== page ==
We have been meditating on being (and therefore on non-being also) as we consider names for Divinity that call to us today. A return to the foundation, that “to exist is the most perfect thing of all,” as Aquinas put it in our meditation two days ago. Without existence, nothing else can happen.
When we return to Source and Beginnings, gratefulness for existence can rise and refresh us and stir us to action.
Being includes suffering of course, we do not feel or undergo only the Via Positiva in our life journeys. Being connected to the Source is not always pure pleasure or bliss. It can also be wrenching and sorrowful and break the heart.
This is one reason the archetype of the cross speaks deeply to many along the way.
The rupture that occurs in the Via Negativa breaks us open to more creativity, more birthing of multiple and fresh and untried acts of imagination that come from a deep place of both being and being broken.
A kind of resurrection occurs when we move from tomb to womb and learn to give birth from a deeper and deeper place. “If you want the kernel, you must break the shell,” says Eckhart. Creativity is eager to share the kernel, the “pearl of great price” that is not discovered without some breakage which in turn can become breakthrough.
The action we give birth to, the Via Transformativa, is effective action when it comes from a deep place of Joy and Gratitude on the one hand, and of suffering, loss and rupture on the other. It is from our Nothingness and our tasting of ashes that we often give birth to the “son of God who is always needing to be born” as Eckhart reminds us.
What is the alternative to acting from being and from non-action? Action/reaction. Reptilian brain response alone. “I win, you lose” kind of action. Superficial action.
Compassion does not happen from the reptilian brain alone. It requires a motherly heart, a caring and non-dualist relationship, a playing out of the inherent interdependence and interconnectedness set deep within the universe itself since all beings are stamped with it.
Compassion is the acting out of our interdependence, what Thich Nhat Hanh calls our “interbeing.” Compassion, sharing at the level of being, can fuse all our decisions and actions with an attitude of not taking being for granted—ours or others’.
Adapted from Matthew Fox, A Spirituality Named Compassion.
And Fox, The Reinvention of Work.
Also see Fox, Meditations with Meister Eckhart: A Centering Book
To read the transcript of Matthew Fox’s video teaching, click HERE.
Banner Image: “Reaching up, reaching down.” Photo by Akshay Paatil on Unsplash.
Corrections: An image in yesterday’s DM was incorrectly described as depicting a lotus. In fact, naturalist/reader Sue-Anne Solem tells us, the plant was a water lily. Our apologies for the error!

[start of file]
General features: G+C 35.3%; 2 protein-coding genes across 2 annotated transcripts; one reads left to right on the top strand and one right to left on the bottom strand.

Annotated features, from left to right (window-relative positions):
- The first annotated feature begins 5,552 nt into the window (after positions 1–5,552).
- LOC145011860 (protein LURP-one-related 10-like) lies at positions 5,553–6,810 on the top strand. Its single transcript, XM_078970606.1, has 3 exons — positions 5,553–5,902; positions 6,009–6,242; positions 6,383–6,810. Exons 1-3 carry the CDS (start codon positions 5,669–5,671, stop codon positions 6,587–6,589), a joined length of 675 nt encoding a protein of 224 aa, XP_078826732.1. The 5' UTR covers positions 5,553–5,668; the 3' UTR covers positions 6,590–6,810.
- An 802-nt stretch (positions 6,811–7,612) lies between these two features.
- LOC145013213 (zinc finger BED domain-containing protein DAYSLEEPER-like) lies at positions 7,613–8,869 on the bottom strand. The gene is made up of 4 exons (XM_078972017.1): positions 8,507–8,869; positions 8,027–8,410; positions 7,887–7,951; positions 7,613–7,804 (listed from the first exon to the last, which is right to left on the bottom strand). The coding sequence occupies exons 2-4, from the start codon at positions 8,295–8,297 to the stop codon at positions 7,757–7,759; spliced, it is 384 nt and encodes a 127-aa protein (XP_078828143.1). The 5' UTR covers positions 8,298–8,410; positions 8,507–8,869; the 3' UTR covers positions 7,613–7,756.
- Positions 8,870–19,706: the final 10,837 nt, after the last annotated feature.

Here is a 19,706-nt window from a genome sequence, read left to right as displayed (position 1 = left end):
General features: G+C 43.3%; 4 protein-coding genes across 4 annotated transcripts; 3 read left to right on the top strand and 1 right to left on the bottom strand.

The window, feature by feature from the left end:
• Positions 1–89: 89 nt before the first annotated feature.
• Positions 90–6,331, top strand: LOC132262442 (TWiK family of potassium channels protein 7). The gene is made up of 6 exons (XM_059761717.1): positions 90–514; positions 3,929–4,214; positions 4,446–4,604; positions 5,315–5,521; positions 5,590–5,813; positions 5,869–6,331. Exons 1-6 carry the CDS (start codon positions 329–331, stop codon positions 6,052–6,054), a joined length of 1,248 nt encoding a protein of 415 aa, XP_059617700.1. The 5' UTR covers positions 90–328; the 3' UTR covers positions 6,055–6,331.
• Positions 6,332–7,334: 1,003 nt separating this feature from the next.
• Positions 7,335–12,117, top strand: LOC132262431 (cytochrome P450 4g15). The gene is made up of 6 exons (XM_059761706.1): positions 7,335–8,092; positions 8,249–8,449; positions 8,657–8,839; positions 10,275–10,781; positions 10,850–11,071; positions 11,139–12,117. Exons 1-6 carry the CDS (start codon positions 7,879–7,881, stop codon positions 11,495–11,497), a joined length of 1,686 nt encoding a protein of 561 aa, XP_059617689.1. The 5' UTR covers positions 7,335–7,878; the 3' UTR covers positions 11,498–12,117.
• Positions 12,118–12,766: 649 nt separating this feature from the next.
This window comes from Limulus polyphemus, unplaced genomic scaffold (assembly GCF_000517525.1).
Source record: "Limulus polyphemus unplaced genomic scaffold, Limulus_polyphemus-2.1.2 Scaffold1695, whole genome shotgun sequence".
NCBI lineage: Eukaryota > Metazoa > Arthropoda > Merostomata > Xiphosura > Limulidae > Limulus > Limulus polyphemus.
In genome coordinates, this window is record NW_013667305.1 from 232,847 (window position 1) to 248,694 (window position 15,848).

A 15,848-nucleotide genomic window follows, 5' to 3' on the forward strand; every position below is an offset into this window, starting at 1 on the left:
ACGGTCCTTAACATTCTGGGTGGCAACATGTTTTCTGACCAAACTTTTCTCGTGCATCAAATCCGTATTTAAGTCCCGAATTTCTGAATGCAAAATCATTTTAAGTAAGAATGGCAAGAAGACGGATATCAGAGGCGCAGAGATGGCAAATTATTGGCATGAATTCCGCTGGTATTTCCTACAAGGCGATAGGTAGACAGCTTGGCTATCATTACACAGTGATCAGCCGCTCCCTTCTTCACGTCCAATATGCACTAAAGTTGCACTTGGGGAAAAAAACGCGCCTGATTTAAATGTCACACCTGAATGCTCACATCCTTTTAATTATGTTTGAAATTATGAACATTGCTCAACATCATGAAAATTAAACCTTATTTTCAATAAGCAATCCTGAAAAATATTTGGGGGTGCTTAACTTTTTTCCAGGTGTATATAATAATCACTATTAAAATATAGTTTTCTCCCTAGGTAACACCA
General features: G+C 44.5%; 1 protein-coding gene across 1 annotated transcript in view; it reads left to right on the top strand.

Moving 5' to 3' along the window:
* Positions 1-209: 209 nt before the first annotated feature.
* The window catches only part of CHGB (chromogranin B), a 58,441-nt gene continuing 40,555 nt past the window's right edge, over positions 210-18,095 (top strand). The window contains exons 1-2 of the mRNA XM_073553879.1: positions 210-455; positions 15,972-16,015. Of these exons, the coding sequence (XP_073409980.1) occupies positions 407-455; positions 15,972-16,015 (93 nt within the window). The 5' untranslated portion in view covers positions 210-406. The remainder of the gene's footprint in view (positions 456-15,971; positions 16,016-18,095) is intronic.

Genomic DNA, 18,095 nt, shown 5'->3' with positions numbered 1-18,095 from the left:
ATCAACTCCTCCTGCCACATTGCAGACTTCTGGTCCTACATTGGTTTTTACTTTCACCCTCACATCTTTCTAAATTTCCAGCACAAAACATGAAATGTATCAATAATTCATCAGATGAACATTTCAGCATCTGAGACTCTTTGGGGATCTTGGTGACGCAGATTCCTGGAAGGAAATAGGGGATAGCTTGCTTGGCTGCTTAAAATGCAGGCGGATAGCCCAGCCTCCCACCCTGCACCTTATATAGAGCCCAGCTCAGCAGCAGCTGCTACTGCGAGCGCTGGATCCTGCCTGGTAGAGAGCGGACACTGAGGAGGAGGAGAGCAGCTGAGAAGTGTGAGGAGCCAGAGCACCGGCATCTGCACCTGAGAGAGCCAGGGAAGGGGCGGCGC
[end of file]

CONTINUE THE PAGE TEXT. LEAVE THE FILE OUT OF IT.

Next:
Queries for Contemplation
Are your decisions and actions fused with an attitude of not taking being for granted? Are they born of being and of non-being? What follows from that?
The Hidden Spirituality of Men: Ten Metaphors to Awaken the Sacred Masculine
To awaken what Fox calls “the sacred masculine,” he unearths ten metaphors, or archetypes, ranging from the Green Man, an ancient pagan symbol of our fundamental relationship with nature, to the Spiritual Warrior….These timeless archetypes can inspire men to pursue their higher calling to connect to their deepest selves and to reinvent the world.
“Every man on this planet should read this book — not to mention every woman who wants to understand the struggles, often unconscious, that shape the men they know.” — Rabbi Michael Lerner, author of The Left Hand of God
A Spirituality Named Compassion: Uniting Mystical Awareness with Social Justice
In A Spirituality Named Compassion, Matthew Fox delivers a profound exploration of the meaning and practice of compassion. Establishing a spirituality for the future that promises personal, social, and global healing, Fox marries mysticism with social justice, leading the way toward a gentler and more ecological spirituality and an acceptance of our interdependence which is the substratum of all compassionate activity.
“Well worth our deepest consideration…Puts compassion into its proper focus after centuries of neglect.” –The Catholic Register
The Reinvention of Work: A New Vision of Livelihood For Our Time
Thomas Aquinas said, “To live well is to work well,” and in this bold call for the revitalization of daily work, Fox shares his vision of a world where our personal and professional lives are celebrated in harmony–a world where the self is not sacrificed for a job but is sanctified by authentic “soul work.”
“Fox approaches the level of poetry in describing the reciprocity that must be present between one’s inner and outer work…[A]n important road map to social change.” ~~ National Catholic Reporter
Meditations with Meister Eckhart: A Centering Book
A centering book by Matthew Fox. This book of simple but rich meditations exemplifies the deep yet playful creation-centered spirituality of Meister Eckhart, Meister Eckhart was a 13th-century Dominican preacher who was a mystic, prophet, feminist, activist, defender of the poor, and advocate of creation-centered spirituality, who was condemned shortly after he died.
“These quiet presentations of spirituality are remarkable for their immediacy and clarity.” –Publishers Weekly.